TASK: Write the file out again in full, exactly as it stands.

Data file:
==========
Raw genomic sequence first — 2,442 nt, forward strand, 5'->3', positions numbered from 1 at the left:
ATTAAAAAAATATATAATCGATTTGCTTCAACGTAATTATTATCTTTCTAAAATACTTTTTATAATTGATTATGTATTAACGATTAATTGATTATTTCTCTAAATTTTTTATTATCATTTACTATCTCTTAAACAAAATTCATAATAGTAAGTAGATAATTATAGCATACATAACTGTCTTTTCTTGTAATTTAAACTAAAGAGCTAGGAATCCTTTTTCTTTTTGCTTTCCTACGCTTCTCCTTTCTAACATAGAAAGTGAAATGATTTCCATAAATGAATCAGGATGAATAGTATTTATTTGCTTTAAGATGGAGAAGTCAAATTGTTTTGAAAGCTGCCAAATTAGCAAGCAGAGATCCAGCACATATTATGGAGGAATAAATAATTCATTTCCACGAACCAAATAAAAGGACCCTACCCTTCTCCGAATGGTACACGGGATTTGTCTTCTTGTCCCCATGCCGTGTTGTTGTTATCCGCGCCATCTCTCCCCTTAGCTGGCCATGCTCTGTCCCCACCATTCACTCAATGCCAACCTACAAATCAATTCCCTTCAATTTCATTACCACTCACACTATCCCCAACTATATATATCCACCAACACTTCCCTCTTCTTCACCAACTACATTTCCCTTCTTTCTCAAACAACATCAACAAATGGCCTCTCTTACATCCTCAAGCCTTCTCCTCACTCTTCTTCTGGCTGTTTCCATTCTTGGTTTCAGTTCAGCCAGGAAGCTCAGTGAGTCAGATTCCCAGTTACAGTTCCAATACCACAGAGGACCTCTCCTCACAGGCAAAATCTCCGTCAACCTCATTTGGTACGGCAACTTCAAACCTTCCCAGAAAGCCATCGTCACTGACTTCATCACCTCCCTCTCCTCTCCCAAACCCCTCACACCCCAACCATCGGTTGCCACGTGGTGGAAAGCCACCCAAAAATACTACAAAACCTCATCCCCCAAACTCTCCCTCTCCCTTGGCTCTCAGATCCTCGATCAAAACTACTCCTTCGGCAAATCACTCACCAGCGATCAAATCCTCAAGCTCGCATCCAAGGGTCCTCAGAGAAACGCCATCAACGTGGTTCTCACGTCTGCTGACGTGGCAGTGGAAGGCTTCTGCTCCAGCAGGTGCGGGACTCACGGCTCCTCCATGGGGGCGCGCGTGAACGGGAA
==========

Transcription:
Raw genomic sequence first — 2,442 nt, forward strand, 5'->3', positions numbered from 1 at the left:
ATTAAAAAAATATATAATCGATTTGCTTCAACGTAATTATTATCTTTCTAAAATACTTTTTATAATTGATTATGTATTAACGATTAATTGATTATTTCTCTAAATTTTTTATTATCATTTACTATCTCTTAAACAAAATTCATAATAGTAAGTAGATAATTATAGCATACATAACTGTCTTTTCTTGTAATTTAAACTAAAGAGCTAGGAATCCTTTTTCTTTTTGCTTTCCTACGCTTCTCCTTTCTAACATAGAAAGTGAAATGATTTCCATAAATGAATCAGGATGAATAGTATTTATTTGCTTTAAGATGGAGAAGTCAAATTGTTTTGAAAGCTGCCAAATTAGCAAGCAGAGATCCAGCACATATTATGGAGGAATAAATAATTCATTTCCACGAACCAAATAAAAGGACCCTACCCTTCTCCGAATGGTACACGGGATTTGTCTTCTTGTCCCCATGCCGTGTTGTTGTTATCCGCGCCATCTCTCCCCTTAGCTGGCCATGCTCTGTCCCCACCATTCACTCAATGCCAACCTACAAATCAATTCCCTTCAATTTCATTACCACTCACACTATCCCCAACTATATATATCCACCAACACTTCCCTCTTCTTCACCAACTACATTTCCCTTCTTTCTCAAACAACATCAACAAATGGCCTCTCTTACATCCTCAAGCCTTCTCCTCACTCTTCTTCTGGCTGTTTCCATTCTTGGTTTCAGTTCAGCCAGGAAGCTCAGTGAGTCAGATTCCCAGTTACAGTTCCAATACCACAGAGGACCTCTCCTCACAGGCAAAATCTCCGTCAACCTCATTTGGTACGGCAACTTCAAACCTTCCCAGAAAGCCATCGTCACTGACTTCATCACCTCCCTCTCCTCTCCCAAACCCCTCACACCCCAACCATCGGTTGCCACGTGGTGGAAAGCCACCCAAAAATACTACAAAACCTCATCCCCCAAACTCTCCCTCTCCCTTGGCTCTCAGATCCTCGATCAAAACTACTCCTTCGGCAAATCACTCACCAGCGATCAAATCCTCAAGCTCGCATCCAAGGGTCCTCAGAGAAACGCCATCAACGTGGTTCTCACGTCTGCTGACGTGGCAGTGGAAGGCTTCTGCTCCAGCAGGTGCGGGACTCACGGCTCCTCCATGGGGGCGCGCGTGAACGGGAA